Dennis family lawyers call for maximum sentence for boss who admits manslaughter24 April 2008
Sentencing takes place on 28 April, Workers’ Memorial Day
Stop Press: sentencing delayed to 6 May
Lawyers acting for the family of Daniel Dennis, killed after falling through a skylight on the roof of a Matalan store in South Wales have called for Roy Clarke, the owner of North Eastern Roofing, to be given the maximum sentence available to the court.
Sentencing takes place on 28 April, Workers’ Memorial Day.
Clarke earlier this month admitted manslaughter after charges were finally brought against him following Judicial Review proceedings against the Crown Prosecution Service taken by the GMB union and Thompsons Solicitors.
No Safety Training
Clarke failed to tell Daniel, who was 17 and in his first week at work, not to go onto the roof at the store in Cwmbran, Gwent in April 2003. Daniel’s father, Peter Dennis, had warned the employer that his son had received no safety training and should not work at heights.
The case however exposes a serious gap in the Corporate Manslaughter and Corporate Homicide Act (CMCH), which became law on 6 April.
Clarke could never have been prosecuted under the CMCH, even had it been law when Daniel was killed, because he is a sole trader.
Mick Antoniw, the lawyer from Thompsons Solicitors in Cardiff acting for the Dennis family said: “It is fitting that sentencing in Daniel’s case takes place on Workers Memorial Day, the day that we remember the hundreds of people killed at work each year due to the negligence of their employers.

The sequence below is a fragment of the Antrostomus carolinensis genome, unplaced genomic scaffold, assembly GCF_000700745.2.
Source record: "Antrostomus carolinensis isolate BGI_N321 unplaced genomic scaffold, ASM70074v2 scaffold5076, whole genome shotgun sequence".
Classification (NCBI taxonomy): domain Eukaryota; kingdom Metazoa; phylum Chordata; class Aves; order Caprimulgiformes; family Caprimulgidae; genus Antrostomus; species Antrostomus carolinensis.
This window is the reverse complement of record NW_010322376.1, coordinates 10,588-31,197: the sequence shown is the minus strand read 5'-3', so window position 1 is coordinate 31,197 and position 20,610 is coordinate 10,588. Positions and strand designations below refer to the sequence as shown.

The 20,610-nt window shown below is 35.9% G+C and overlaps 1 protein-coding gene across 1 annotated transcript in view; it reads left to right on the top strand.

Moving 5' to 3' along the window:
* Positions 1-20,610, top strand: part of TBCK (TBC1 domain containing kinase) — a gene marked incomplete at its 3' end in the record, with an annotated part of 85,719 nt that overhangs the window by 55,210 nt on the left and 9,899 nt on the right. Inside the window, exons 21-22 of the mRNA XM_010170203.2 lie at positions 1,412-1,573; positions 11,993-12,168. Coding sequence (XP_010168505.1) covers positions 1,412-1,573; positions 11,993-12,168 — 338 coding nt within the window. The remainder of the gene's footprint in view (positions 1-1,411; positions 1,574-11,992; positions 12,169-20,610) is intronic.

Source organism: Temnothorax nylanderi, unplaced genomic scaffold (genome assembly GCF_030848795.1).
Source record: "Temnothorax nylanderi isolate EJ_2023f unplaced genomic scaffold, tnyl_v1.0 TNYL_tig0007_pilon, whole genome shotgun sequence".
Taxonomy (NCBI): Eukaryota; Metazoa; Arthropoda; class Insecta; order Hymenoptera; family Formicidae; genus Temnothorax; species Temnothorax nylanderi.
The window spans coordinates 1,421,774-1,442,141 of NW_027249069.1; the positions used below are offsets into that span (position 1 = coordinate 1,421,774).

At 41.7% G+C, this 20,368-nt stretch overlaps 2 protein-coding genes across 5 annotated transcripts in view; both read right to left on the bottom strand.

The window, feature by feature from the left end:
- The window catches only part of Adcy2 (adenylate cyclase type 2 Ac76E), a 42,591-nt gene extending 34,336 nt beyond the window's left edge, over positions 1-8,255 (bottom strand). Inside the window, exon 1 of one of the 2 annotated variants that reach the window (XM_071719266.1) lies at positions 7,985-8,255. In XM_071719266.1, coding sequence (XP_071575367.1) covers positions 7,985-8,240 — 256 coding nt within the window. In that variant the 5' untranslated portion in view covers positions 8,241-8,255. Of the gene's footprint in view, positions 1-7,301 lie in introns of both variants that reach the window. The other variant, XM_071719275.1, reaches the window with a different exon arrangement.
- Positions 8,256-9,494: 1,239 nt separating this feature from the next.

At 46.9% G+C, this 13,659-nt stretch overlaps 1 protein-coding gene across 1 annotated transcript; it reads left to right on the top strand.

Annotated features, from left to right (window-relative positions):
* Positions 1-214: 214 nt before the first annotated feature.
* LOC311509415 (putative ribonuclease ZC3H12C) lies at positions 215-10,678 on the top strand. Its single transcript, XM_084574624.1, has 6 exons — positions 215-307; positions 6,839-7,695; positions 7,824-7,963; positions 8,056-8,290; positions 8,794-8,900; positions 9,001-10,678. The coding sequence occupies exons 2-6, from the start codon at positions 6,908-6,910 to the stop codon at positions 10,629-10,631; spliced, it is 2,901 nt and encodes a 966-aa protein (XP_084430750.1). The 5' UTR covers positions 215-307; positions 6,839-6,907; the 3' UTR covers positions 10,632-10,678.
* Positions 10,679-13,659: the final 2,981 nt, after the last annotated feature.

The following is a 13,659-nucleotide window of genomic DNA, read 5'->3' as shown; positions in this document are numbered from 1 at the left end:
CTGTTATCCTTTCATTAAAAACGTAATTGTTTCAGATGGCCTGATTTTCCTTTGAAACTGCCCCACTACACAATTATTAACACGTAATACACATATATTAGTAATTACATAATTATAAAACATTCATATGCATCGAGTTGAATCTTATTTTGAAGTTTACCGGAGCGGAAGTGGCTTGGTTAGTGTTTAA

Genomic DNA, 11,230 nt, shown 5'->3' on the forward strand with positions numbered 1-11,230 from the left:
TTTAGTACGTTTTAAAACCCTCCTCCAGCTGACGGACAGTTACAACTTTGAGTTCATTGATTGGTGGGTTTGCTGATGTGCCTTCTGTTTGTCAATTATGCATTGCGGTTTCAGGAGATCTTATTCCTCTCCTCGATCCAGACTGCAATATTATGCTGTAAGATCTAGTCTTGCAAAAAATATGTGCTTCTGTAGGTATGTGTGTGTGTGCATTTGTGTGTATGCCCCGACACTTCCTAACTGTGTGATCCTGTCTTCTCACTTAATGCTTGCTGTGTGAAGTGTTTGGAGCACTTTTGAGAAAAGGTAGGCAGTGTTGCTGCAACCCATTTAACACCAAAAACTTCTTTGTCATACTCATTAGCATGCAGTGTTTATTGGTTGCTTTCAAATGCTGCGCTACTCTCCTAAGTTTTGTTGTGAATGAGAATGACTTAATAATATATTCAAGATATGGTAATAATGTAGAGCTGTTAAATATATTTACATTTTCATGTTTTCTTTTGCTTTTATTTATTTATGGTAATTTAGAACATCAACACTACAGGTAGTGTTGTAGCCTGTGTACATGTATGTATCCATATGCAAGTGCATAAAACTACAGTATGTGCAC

“We call on the court to hand down the toughest sentence available, to demonstrate that judges are prepared to see justice is done where an employer is responsible for the death of a worker.
"We welcome the new corporate manslaughter law but will continue to campaign for specific legal duties to be imposed on directors of companies so that they can individually be held to account for the way in which they run their companies.
“Prevention is a running theme of Workers’ Memorial Day. We need meaningful deterrents if workplace deaths are to be prevented. Exempting sole traders for the CMCH is not a deterrent.
Allan Garley, Regional Secretary of the GMB South Western Region said: "Justice must be obtained for Daniel Dennis. This case represents a shot across the bows of negligent employers who kill workers. The GMB will pursue those employers who put profit ahead of safety and ensure they are held to account for their actions. "
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